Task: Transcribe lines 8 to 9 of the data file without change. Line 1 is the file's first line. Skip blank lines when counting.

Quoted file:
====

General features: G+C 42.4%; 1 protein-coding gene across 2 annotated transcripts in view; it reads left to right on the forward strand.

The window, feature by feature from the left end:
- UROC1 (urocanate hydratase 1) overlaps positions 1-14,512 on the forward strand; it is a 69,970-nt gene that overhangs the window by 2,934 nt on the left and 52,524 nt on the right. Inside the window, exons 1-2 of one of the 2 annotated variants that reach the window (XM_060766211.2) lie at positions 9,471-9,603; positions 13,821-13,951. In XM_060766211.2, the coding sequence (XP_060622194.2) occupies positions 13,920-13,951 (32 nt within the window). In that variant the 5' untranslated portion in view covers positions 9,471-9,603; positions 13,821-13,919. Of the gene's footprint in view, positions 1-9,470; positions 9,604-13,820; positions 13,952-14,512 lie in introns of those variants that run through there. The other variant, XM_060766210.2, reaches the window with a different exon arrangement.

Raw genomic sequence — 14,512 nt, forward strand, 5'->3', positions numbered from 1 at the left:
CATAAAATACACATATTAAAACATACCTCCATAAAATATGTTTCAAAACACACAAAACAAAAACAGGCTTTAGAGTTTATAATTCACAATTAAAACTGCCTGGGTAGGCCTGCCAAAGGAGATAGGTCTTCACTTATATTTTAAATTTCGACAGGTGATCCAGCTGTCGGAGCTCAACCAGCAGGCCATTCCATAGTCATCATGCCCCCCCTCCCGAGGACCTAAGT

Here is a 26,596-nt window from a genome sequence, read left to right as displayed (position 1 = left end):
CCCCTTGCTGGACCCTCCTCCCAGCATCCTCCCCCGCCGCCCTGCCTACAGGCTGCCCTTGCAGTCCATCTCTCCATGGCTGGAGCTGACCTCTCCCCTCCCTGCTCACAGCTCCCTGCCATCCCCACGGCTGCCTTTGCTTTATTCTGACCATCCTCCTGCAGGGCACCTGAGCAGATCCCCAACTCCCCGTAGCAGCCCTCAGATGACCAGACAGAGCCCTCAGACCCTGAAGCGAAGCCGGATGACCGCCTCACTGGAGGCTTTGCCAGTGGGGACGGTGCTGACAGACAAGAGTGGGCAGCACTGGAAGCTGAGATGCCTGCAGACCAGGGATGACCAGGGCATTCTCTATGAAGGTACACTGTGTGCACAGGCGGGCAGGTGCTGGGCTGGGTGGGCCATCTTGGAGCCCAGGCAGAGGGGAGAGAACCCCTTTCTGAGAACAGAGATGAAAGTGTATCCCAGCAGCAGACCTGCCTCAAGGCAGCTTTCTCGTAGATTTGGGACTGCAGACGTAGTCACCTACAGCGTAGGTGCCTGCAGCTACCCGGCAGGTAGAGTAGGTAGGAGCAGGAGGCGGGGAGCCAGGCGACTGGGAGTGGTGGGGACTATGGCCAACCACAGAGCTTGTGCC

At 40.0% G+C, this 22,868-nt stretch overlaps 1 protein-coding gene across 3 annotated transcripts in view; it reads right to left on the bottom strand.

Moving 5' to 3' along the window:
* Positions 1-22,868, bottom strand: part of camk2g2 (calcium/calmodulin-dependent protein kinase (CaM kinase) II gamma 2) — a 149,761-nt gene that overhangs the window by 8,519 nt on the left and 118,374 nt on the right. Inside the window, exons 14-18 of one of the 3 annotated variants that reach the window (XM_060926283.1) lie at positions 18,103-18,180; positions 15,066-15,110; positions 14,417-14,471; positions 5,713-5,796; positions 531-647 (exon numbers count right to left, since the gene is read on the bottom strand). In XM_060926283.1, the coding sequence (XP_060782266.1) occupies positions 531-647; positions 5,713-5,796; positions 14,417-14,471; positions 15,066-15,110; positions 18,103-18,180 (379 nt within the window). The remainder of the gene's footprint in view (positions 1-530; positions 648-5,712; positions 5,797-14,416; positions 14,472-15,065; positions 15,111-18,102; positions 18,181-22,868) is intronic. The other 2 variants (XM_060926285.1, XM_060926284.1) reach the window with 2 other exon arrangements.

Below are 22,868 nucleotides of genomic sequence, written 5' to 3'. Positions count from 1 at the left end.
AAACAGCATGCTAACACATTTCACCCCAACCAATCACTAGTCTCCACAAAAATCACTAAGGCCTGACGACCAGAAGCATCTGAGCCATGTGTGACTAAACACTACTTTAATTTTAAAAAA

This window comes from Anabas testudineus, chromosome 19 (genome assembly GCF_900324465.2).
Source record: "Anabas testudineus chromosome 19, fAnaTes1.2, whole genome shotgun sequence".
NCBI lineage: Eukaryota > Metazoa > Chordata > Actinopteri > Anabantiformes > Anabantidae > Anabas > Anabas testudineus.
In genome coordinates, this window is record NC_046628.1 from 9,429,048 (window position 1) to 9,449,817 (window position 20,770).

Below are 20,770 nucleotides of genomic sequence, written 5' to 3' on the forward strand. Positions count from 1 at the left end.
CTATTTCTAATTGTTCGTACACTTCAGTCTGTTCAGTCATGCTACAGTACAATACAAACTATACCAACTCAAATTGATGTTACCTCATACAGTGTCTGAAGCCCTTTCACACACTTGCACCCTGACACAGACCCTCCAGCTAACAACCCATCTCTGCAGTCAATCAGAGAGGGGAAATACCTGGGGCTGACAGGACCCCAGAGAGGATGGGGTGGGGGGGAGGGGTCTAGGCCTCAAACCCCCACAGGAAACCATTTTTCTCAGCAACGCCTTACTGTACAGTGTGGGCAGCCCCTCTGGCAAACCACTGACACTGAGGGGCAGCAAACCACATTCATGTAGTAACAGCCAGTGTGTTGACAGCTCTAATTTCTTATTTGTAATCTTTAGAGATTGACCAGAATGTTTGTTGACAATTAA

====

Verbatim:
At 40.0% G+C, this 22,868-nt stretch overlaps 1 protein-coding gene across 3 annotated transcripts in view; it reads right to left on the bottom strand.

Moving 5' to 3' along the window: